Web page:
Trading System Latency
Latency in trading systems has always been a design/cost consideration however, in today’s global trading markets, the focus on latency has never been greater. Banks and traditional exchanges have seen their market share threatened by new entries into the marketplace, namely hedge funds and alternative trading venues with their automated trading systems. The rise of multi-asset trading and the increased focus on risk management has also placed a greater emphasis on developing trading systems that can keep up with these ever increasing trading volumes.
From this reality, a new breed of messaging technology has emerged. Middleware messaging has morphed into “messaging appliances”. These hardware-based messaging devices provide lower latency throughput
than software-only solutions and are the platform of choice for those high demanding, high-volume trading applications.
A “keep up with Joneses” mentality has permeated Wall Street. After all, who wants to see their market share erode as a result of under-performing trading systems. This has led to a modern day “arms race”, at times, with little regard for the long term costs of maintaining such systems.
Focus of TCO
The flip side to an under-performing system is an over engineered system. A system that is more expensive and complex than it needs to be. Understanding the total-cost-of-ownership (TCO) to develop, deploy and maintain a global trading system should be in the forefront of any technology architect or trading desk head. Knowing your business, accurately forecasting message rates, and designing a system that scales easily as your business grows are the key challenges faced by today’s IT experts.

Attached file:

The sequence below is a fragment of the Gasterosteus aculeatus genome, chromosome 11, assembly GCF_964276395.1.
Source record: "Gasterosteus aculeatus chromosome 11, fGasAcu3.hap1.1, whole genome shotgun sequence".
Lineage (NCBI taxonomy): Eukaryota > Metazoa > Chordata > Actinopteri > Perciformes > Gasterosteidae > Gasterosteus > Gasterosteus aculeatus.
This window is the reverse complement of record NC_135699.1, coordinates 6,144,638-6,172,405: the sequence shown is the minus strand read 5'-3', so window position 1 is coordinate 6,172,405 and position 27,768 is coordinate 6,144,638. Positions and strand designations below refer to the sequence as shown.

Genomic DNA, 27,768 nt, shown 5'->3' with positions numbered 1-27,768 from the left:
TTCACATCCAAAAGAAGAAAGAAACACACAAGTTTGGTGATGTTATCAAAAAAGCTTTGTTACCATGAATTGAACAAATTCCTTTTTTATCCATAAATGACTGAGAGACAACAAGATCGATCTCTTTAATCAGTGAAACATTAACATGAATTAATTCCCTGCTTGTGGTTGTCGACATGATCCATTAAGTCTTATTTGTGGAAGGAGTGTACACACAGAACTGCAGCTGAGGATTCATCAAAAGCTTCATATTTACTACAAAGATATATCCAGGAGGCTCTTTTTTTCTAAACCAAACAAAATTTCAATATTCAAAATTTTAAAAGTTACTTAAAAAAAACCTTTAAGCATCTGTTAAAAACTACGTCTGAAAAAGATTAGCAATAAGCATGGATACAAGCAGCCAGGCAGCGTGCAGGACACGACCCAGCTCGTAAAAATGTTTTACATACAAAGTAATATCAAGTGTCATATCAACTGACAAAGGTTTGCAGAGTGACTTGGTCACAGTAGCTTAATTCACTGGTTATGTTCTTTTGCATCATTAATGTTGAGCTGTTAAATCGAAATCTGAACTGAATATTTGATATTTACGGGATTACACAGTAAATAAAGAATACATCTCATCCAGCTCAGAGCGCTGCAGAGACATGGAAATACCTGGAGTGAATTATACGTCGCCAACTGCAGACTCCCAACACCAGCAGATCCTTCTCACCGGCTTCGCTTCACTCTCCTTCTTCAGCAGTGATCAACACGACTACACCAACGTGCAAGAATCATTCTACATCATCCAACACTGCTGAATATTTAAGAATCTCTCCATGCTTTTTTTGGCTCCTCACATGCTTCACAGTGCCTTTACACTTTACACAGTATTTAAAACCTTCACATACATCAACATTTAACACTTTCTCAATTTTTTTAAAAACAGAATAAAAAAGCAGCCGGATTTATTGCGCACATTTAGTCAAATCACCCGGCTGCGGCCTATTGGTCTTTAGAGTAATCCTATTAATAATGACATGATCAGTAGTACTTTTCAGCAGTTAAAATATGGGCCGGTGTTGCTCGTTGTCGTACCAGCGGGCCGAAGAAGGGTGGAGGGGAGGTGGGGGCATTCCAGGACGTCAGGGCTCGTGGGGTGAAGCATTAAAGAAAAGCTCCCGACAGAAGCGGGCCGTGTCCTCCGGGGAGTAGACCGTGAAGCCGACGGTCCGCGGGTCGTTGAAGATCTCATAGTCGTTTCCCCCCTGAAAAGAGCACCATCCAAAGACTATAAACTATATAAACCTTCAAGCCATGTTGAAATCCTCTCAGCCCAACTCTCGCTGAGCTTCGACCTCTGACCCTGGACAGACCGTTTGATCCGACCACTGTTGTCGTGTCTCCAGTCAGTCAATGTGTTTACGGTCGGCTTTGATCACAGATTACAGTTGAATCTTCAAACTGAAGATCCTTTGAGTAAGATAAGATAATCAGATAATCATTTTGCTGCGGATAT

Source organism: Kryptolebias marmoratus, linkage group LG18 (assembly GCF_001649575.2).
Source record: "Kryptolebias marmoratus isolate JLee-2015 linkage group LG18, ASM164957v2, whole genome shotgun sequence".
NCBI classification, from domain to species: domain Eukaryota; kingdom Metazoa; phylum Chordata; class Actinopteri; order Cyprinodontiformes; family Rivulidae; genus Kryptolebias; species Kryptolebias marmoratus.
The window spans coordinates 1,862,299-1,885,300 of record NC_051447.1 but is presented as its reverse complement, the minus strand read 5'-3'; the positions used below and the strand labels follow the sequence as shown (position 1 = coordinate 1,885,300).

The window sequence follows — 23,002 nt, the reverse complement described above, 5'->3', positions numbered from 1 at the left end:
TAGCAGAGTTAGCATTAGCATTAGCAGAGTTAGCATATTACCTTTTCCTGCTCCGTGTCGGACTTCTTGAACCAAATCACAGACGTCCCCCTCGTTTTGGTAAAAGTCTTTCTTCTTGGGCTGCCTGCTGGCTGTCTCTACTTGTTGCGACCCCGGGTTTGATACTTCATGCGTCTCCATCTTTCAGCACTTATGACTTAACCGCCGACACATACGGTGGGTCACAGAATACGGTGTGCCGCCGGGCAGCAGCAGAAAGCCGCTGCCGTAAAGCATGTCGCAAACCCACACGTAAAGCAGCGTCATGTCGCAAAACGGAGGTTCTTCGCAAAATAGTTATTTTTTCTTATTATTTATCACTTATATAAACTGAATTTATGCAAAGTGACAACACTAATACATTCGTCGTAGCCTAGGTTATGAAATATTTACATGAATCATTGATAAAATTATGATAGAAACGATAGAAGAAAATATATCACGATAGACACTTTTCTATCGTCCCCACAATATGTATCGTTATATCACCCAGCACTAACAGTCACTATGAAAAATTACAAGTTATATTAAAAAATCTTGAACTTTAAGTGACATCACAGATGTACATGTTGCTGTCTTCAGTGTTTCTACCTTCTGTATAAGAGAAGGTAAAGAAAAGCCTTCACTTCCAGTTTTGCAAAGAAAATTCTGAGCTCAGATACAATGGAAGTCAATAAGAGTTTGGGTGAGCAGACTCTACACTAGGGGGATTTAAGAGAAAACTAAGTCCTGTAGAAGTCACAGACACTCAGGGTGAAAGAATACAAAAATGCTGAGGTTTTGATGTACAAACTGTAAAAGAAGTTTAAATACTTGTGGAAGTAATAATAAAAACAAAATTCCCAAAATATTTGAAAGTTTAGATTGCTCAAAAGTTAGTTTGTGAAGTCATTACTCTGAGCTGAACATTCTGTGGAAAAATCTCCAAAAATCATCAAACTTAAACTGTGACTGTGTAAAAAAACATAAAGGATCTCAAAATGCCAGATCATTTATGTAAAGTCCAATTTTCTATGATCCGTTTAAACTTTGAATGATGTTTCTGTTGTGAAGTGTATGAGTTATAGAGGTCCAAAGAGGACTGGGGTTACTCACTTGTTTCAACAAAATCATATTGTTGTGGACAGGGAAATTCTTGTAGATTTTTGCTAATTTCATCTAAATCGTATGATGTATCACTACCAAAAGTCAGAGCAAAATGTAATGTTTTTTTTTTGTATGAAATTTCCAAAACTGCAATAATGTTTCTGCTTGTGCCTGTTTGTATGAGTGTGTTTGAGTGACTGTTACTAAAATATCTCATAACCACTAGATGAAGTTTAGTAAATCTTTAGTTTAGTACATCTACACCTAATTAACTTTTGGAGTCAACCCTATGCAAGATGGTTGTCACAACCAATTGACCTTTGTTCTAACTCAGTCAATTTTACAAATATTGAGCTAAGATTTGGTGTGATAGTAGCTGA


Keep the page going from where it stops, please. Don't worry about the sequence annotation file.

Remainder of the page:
For example, the TCO of hardware-based messaging appliances will usually be higher than a software-only solution. When you take into consideration the additional costs of power consumption, rack space, cooling requirements, and installation of these appliances, the added latency gains need to be measured against these additional expenses.
The value of messaging appliances is further reduced if the recipients of the data are not in a position to take advantage of this lower, more deterministic latency. Unless we are talking about co-located automated trading solutions, it is likely that the added costs associated with these devices will not be justified. When the internet is the medium for data delivery, the value proposition of these devices will certainly be negated.
There is a place for both software and hardware-based messaging – understanding the business needs and picking the right tool for the job is the interesting challenge we face.